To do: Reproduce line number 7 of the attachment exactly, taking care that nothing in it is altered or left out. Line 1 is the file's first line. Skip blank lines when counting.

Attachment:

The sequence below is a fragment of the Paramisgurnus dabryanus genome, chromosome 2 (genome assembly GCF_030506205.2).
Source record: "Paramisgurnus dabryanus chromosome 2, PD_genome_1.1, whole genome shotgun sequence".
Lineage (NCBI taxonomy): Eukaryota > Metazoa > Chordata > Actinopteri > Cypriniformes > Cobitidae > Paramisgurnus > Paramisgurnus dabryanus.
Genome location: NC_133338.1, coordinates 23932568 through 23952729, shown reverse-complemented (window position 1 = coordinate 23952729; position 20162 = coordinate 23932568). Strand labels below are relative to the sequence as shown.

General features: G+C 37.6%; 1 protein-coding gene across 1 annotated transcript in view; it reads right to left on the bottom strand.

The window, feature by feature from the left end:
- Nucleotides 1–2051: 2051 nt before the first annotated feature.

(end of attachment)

- Nucleotides 1–2051: 2051 nt before the first annotated feature.